Real cost of plain tobacco packs to independent retailers is revealed

Burning Cigarette

The recent study of Rural Shops Alliance (RSA) demonstrates the implementation of plain cigarette packaging could cost owners of shops “tens of millions of pounds” per year, informed Independent Retail News.

The results were revealed when the UK government’s public consultation on plain cigarette packaging has finished, while the courts in Australia have supported its government’s intention to implement standardised packaging in December.

The Rural Shops Alliance conducted a study project, sponsored by British American Tobacco, to reveal how plain cigarette packaging would influence the length of time staff would take to serve cigarettes to customers, using “professionally produced” plain packs.

Staff members at the four trial stores, two below 3,000sq ft and two larger shops, were examined during two weeks to reveal how long it took to serve the plain cigarette packs to nearly 2,500 tobacco customers, compared to the same transactions for normal cigarette packs.

The findings of the study are being quantified and a detailed report will finally be directed to the Department of Health, which will report its results on the consultation by the end of the year or early in 2013.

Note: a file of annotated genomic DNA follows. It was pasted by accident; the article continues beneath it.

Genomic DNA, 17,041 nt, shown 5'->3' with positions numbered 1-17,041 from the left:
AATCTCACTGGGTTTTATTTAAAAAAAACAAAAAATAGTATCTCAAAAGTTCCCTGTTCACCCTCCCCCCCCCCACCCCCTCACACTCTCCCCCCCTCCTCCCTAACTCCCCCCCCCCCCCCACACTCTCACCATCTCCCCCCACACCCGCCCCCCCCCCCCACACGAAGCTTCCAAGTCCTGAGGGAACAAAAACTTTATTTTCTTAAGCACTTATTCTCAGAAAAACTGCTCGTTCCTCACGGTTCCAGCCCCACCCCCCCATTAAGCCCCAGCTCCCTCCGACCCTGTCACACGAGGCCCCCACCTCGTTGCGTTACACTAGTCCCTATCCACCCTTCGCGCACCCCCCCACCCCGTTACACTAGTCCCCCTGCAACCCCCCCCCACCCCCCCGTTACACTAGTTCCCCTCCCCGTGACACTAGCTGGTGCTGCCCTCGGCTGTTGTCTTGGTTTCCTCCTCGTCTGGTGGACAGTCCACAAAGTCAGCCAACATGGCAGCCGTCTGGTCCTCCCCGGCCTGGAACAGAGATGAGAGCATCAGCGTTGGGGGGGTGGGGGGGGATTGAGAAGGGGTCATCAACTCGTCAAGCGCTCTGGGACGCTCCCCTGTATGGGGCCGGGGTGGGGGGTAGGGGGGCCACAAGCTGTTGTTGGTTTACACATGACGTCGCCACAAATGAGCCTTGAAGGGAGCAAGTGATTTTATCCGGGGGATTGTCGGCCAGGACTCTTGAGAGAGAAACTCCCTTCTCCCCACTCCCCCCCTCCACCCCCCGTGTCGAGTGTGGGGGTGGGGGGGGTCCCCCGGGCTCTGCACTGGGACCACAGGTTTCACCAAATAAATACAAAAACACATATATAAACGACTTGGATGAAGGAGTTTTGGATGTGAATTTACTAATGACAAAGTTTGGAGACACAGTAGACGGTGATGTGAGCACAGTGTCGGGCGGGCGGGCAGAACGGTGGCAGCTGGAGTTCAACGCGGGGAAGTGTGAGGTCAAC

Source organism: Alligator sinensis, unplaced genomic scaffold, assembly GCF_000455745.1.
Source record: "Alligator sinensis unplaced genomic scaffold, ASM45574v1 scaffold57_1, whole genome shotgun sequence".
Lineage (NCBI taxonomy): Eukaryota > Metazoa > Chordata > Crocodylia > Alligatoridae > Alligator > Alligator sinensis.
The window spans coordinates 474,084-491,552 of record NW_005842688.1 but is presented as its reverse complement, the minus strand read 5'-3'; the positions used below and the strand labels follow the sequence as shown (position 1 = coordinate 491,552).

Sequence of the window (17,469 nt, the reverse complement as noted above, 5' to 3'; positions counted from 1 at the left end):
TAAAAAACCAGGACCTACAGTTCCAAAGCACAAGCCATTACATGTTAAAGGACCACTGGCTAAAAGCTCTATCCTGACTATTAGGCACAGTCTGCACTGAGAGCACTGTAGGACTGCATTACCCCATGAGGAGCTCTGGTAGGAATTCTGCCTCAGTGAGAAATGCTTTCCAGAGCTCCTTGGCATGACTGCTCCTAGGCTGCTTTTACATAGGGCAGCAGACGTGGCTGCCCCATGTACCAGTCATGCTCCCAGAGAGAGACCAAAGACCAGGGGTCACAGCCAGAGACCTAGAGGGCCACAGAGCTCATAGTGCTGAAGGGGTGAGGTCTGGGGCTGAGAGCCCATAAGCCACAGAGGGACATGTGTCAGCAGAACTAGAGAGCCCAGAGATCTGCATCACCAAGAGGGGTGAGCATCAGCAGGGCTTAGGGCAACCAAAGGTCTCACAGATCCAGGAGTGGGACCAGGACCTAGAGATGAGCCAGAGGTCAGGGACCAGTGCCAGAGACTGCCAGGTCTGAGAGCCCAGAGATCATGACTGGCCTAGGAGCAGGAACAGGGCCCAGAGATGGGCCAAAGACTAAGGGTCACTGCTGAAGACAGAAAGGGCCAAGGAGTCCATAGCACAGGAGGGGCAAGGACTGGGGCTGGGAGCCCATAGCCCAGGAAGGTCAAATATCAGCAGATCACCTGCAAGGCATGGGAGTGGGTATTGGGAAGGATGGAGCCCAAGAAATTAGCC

“The primary results are strong” said the RSA. “The time taken for a shop assistant to obtain the right product for the customer more than doubled, and staff made a lot of mistakes in the process which increased by 4 times.

“It was as well discovered that staff spent long tome standing with their back to customers, an inappropriate risk of security in some places. The implementation of plain cigarette packs would have a strong and essential influence on store costs and customer service times” reported the RSA. “Although it is hard to estimate this faultlessly, it is obviously that this would cost shopkeepers tens of millions of pounds a year.”

The Australian government has obtained great support from the part of those who accepted the introduction of plain packaging, despite declares that the measure would break trademark rights. UK campaigners who did not support standardised packaging said that the judicial decision would not affect its own efforts.

Independent retail dealerDebbie Corris, national spokeswoman for the Tobacco Retailers Alliance, said that standardised packaging would develop the tobacco black market.

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